As for Talmud, it was written down from about 200 to 500 CE, around the same time as the development of the early Christian Church, and a lot of the theological thought (as opposed to practice) in Talmud is, I think, influenced by the early Church, and perhaps that goes both ways. In a class I'm taking at my synagogue we were talking about theodicy and life after death. There is very little about life after death in the Jewish Bible - it was a Talmudic idea, and I think was influenced by the early Church, though different. I know I have always considered it a Christian concept rather than a Jewish one.

Judaism has always reflected elements of the cultures around it. Many Judeans during the Greek period were attracted to and influenced by Greek thought, for example, but that isn't Biblical. When I was talking about the Biblical world, I was talking about a much earlier time than the New Testament deals with.
 

Odola

Well-Known Member
Odola, we are talking about different things. I was simply saying that it's jarring to me to hear how Greek and Roman cultures influence Biblical texts because I think of the Biblical period as being well over before those cultures moved into the Middle-east.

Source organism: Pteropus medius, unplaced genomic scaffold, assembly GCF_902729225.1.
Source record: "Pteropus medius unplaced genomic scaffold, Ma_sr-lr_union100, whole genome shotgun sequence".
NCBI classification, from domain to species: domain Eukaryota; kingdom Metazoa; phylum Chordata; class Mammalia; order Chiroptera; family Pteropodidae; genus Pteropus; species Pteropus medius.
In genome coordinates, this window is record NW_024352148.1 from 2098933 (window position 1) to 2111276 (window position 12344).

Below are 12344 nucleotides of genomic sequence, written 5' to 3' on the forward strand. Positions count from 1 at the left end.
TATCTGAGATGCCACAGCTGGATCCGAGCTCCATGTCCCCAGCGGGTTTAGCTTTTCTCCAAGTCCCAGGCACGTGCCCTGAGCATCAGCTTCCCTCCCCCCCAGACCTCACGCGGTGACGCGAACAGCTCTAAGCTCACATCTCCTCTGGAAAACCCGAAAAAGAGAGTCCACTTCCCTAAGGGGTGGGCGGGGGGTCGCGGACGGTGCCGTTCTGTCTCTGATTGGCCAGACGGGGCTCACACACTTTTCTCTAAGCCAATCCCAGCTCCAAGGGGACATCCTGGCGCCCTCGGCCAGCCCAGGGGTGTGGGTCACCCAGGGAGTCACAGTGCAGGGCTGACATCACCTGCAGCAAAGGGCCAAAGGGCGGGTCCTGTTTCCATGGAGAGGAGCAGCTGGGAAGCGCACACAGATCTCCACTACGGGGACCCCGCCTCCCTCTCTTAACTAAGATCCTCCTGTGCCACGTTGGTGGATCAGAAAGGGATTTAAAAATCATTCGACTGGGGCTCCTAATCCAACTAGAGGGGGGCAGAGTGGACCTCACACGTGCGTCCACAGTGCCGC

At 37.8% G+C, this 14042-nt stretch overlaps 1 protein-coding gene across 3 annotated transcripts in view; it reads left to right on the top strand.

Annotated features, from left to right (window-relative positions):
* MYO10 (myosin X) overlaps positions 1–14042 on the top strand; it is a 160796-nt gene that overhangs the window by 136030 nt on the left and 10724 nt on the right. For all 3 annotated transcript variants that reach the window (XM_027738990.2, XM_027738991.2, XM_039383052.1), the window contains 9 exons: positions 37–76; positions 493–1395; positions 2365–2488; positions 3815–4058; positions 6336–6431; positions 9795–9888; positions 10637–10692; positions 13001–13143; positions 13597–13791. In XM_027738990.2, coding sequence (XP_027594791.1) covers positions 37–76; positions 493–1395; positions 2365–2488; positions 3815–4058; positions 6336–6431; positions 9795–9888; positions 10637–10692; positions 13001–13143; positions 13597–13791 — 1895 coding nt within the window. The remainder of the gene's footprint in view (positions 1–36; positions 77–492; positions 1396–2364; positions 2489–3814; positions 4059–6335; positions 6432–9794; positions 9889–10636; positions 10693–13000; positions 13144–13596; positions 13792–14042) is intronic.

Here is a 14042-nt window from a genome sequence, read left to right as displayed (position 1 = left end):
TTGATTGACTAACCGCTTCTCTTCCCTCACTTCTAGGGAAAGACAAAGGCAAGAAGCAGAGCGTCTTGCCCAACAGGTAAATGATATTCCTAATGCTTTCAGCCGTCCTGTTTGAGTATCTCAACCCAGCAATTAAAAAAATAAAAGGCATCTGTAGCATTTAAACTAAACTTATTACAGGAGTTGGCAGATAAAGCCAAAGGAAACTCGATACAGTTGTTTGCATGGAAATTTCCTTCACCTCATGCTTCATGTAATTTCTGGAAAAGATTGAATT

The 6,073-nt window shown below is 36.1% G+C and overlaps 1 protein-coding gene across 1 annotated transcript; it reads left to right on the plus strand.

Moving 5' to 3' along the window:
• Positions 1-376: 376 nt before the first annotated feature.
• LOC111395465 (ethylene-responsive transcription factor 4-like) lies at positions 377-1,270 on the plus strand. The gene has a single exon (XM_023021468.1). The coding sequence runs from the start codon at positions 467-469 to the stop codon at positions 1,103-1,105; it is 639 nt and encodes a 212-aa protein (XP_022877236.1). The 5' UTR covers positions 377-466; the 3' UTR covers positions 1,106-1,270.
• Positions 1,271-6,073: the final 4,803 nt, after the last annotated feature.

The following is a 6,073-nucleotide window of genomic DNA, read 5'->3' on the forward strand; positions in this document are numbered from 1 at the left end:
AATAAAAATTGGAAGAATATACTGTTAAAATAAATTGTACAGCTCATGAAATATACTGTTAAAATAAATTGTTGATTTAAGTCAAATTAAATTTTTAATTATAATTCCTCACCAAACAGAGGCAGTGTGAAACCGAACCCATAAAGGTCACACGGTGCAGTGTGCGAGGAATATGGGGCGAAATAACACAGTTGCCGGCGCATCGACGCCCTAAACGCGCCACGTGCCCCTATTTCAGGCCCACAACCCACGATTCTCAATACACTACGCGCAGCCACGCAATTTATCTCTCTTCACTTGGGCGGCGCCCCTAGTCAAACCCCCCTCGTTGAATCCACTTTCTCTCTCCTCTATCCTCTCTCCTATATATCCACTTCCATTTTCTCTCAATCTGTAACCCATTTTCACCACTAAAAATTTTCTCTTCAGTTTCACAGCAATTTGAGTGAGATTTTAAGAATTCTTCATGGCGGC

Depends, - you cannot deny the influence of the Philisters on the biblical stories from the Judges and Kingdoms' times, and the Philisters were of Mycenean origin at their beginning - even if later dissolved into the local people. So you have very ancient Greek imfluence right there. And there is some mention of Philisters even in the Abrahamic narratives - if not anachronistic - those would be those most "Greek" layers.

As for Talmud, it was written down from about 200 to 500 CE, around the same time as the development of the early Christian Church, and a lot of the theological thought (as opposed to practice) in Talmud is, I think, influenced by the early Church, and perhaps that goes both ways.